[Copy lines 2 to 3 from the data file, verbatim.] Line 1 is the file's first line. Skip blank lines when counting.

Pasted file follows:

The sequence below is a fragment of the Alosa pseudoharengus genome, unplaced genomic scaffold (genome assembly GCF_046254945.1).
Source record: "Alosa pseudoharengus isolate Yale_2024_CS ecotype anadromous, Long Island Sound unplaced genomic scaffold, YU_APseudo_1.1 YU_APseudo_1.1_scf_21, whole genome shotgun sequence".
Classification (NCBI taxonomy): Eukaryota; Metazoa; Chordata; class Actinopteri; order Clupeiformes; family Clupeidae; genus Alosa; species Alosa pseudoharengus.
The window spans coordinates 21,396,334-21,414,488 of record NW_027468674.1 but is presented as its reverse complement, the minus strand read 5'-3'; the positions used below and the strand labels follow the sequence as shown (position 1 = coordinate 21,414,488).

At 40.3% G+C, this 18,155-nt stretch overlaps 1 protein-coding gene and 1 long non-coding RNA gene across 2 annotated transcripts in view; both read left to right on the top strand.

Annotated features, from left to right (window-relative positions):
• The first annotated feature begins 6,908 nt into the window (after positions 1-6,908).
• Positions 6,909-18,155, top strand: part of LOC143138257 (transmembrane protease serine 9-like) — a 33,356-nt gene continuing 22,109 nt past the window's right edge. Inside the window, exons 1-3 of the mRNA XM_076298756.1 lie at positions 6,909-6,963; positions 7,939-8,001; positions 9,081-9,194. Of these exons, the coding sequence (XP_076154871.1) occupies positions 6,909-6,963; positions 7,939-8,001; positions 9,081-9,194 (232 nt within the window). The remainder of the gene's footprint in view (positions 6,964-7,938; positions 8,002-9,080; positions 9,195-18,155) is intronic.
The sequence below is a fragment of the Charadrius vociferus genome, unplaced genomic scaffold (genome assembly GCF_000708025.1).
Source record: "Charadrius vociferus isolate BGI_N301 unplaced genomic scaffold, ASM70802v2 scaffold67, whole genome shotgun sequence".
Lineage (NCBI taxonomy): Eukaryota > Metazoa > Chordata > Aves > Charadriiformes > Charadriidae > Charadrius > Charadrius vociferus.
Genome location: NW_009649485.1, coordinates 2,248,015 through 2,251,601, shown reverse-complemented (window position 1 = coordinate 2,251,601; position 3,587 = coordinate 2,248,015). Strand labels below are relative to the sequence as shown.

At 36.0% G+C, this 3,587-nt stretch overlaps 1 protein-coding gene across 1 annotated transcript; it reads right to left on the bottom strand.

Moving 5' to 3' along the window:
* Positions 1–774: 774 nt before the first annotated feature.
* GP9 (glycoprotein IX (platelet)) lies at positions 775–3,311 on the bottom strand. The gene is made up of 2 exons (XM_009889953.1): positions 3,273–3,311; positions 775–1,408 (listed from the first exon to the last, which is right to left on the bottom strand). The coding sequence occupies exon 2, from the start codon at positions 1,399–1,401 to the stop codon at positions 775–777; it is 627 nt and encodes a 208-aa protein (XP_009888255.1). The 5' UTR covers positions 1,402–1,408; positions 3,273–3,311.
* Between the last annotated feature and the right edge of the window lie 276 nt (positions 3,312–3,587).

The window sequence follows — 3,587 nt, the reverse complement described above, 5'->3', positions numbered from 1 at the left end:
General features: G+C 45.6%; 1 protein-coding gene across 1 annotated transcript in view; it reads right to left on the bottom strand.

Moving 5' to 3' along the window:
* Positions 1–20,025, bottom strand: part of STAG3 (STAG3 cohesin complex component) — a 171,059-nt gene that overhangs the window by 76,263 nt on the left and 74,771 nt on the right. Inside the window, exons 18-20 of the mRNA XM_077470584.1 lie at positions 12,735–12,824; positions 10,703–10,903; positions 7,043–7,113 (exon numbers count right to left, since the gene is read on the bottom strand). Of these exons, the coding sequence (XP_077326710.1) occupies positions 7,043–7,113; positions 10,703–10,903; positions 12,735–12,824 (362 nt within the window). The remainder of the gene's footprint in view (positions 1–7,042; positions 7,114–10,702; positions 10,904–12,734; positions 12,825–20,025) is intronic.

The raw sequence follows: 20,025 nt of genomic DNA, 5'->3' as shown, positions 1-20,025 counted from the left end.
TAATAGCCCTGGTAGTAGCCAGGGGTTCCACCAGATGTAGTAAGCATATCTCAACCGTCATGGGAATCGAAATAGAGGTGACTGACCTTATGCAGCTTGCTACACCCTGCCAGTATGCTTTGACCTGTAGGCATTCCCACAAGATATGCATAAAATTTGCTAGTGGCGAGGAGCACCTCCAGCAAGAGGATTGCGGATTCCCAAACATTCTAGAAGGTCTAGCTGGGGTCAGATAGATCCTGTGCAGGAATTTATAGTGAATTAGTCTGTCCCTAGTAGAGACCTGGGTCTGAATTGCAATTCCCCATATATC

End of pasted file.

Source record: "Alosa pseudoharengus isolate Yale_2024_CS ecotype anadromous, Long Island Sound unplaced genomic scaffold, YU_APseudo_1.1 YU_APseudo_1.1_scf_21, whole genome shotgun sequence".
Classification (NCBI taxonomy): Eukaryota; Metazoa; Chordata; class Actinopteri; order Clupeiformes; family Clupeidae; genus Alosa; species Alosa pseudoharengus.